Next King returns to the narrative of the Patriots employee who took the balls into the men’s room for about a minute and a half and infers opinion as to this action being the focus of the incident. He contemplates how long it might take for Wells to complete his investigation and release the notes for the next couple of paragraphs.
Then his focus changes to speculation on the Patriots degree of cooperation: “Now the question is how cooperative the Patriots and their employees will be. Key point: Wells did not have subpoena power in the Miami case. He won’t have it here. Belichick and owner Robert Kraft have pledged their full cooperation. But how full is full?” It appears that King has doubts as to whether or not the Patriots will be forthcoming in the investigation and relays this to his readers. He presents a few questions that he feels the Patriots must answer and then states, “If there is some culpability found, and the Patriots were found to have blocked access to some information pertinent to the case, the league could come down harder on them if the league felt it was stonewalled.” The league later argued this very point as Deflategate unfolded. Was there already talk of this in certain closed circles, or did King simply anticipate correctly from the NFL’s standpoint?
King proceeds with a brief recap of the Dolphins Bullygate scandal in which Wells was also the investigator, specifically focusing on text messages and email messages, and then reiterates, “Again, how cooperative the Patriots will be beginning next week, when they return from the Super Bowl, will be interesting to note,” again shedding doubt on the level of cooperation that might be expected of the Patriots.
King then, shares “key points” from an email he received from Tom Bannister, a chemistry professor from The Scripps Research Institute in Jupiter, FL, which does appear to provide a degree of balance:
“By the ideal gas law, a football inflated to 12.5 at 72 degrees and cooled to 51 degrees [the temperature on the field during the first half] will have a final pressure of 11.43 psi, thus a loss of 1.16 psi … A second factor, the expansion of a football as it gets wet, also leads to a drop in psi. This factor contributes another 0.7 psi in pressure drop … Plain English ultimate conclusion: It would be reasonable to expect, based on both experimental results and ideal gas law calculations, for a pressure drop in excess of 1.5 psi to have occurred within the Patriots footballs in the first half, based on the known game-time conditions and the observation that the footballs were inflated to 12.5 relative psi at room temperature.”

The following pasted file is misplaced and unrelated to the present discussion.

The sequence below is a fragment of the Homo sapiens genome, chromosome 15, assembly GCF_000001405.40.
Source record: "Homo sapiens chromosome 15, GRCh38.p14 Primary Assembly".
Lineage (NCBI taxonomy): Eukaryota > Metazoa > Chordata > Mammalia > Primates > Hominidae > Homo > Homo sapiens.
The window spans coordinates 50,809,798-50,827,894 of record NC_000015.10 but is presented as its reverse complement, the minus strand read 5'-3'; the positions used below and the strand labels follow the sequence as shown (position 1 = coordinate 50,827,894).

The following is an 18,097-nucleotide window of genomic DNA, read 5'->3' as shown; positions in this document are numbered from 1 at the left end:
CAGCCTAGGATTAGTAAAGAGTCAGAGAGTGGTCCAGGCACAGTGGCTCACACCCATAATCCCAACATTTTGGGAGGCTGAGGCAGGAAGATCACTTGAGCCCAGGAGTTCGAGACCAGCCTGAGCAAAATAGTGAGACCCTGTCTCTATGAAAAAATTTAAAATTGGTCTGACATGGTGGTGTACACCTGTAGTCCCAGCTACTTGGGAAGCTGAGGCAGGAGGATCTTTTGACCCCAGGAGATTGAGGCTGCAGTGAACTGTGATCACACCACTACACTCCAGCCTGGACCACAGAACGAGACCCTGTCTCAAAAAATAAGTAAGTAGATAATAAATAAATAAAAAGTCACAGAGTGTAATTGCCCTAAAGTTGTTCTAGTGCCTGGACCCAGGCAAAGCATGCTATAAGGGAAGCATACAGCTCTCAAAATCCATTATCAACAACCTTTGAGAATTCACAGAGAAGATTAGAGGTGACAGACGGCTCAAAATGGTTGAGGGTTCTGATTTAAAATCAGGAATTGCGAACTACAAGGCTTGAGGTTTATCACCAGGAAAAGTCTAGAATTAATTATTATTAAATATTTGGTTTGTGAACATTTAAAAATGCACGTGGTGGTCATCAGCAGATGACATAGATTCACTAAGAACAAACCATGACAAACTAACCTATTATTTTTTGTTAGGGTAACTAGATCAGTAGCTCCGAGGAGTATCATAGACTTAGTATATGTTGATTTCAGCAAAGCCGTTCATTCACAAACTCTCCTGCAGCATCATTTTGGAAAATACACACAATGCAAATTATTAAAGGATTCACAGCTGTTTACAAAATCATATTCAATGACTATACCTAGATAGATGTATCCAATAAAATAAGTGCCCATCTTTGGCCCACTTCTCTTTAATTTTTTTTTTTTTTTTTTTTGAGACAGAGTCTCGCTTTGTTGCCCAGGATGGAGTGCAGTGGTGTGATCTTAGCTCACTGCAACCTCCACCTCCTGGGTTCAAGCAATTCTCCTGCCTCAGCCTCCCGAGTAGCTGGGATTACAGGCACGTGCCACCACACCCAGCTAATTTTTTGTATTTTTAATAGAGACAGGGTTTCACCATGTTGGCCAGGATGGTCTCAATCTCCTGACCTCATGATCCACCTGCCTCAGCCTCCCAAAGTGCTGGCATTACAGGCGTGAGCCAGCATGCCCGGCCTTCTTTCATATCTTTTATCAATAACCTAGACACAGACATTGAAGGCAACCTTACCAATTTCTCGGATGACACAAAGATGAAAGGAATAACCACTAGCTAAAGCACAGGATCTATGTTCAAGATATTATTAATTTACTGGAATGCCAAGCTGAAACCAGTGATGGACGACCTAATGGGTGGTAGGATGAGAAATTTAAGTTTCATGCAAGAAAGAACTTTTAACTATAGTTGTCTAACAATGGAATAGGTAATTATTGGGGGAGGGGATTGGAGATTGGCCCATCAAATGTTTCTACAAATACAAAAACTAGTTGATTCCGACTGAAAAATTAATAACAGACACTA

“[But] what about the Colts footballs? We don’t know their initial pressure, but if we assume that they were the maximum legal pressure of 13.5 psi relative pressure, we can calculate the expected pressure drop. Thus the Colts footballs should have been a final pressure of 12.3 psi. The legal lower limit is 12.5 psi. The Colts footballs should have been illegal by 0.2 psi. Question: Would a referee call a reading of 12.3 rather than 12.5 to be clearly out of specifications and illegal? Maybe yes, maybe no. It certainly depends on both the accuracy and precision of the pressure gauge.”
King then tells his readers that he followed up on this by calling Bannister and drawing attention to the missing pieces of the story and quoting Bannister on the same:<
So I called Bannister Monday, and we discussed it. I said the assumption is the Colts footballs were at the higher pressure level, and that’s perhaps why they didn’t flunk the halftime pressure test; but there’s no proof of that. But if the Colts did deliver footballs to the officials at 13.5 PSI, then clearly there’s a chance the pressure level would have hovered around 12.5 PSI, and it’s possible the differing results have to do with where each football that was tested was set before the game.
In other words, there’s much we don’t know.
“There’s a lot of missing pieces in this story,” Bannister said.
Immediately following that statement, King writes his conclusion:
In this case, truer words have never been spoken. Wells has much to discover. I just hope he gets to discover everything that’s important here.